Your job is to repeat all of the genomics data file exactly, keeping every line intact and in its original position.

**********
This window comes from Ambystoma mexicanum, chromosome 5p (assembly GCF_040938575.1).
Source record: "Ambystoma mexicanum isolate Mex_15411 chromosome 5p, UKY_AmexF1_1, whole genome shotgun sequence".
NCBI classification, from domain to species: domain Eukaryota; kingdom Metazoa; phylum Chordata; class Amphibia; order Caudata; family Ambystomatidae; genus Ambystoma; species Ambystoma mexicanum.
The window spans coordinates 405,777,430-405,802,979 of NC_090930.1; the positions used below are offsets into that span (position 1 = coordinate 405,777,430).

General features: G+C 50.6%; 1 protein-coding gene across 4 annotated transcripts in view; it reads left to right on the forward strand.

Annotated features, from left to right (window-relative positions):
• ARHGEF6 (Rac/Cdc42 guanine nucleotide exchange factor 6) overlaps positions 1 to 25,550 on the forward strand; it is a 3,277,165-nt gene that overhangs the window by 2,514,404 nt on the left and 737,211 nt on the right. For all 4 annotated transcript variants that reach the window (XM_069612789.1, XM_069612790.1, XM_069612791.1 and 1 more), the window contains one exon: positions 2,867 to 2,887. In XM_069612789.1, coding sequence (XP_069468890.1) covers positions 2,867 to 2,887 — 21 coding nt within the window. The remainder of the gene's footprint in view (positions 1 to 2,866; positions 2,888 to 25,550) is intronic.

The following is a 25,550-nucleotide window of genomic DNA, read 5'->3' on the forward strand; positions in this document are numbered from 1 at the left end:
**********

This window comes from Ambystoma mexicanum, chromosome 5p (assembly GCF_040938575.1).
Source record: "Ambystoma mexicanum isolate Mex_15411 chromosome 5p, UKY_AmexF1_1, whole genome shotgun sequence".
NCBI classification, from domain to species: domain Eukaryota; kingdom Metazoa; phylum Chordata; class Amphibia; order Caudata; family Ambystomatidae; genus Ambystoma; species Ambystoma mexicanum.
The window spans coordinates 405,777,430-405,802,979 of NC_090930.1; the positions used below are offsets into that span (position 1 = coordinate 405,777,430).

General features: G+C 50.6%; 1 protein-coding gene across 4 annotated transcripts in view; it reads left to right on the forward strand.

Annotated features, from left to right (window-relative positions):
• ARHGEF6 (Rac/Cdc42 guanine nucleotide exchange factor 6) overlaps positions 1 to 25,550 on the forward strand; it is a 3,277,165-nt gene that overhangs the window by 2,514,404 nt on the left and 737,211 nt on the right. For all 4 annotated transcript variants that reach the window (XM_069612789.1, XM_069612790.1, XM_069612791.1 and 1 more), the window contains one exon: positions 2,867 to 2,887. In XM_069612789.1, coding sequence (XP_069468890.1) covers positions 2,867 to 2,887 — 21 coding nt within the window. The remainder of the gene's footprint in view (positions 1 to 2,866; positions 2,888 to 25,550) is intronic.

The following is a 25,550-nucleotide window of genomic DNA, read 5'->3' on the forward strand; positions in this document are numbered from 1 at the left end: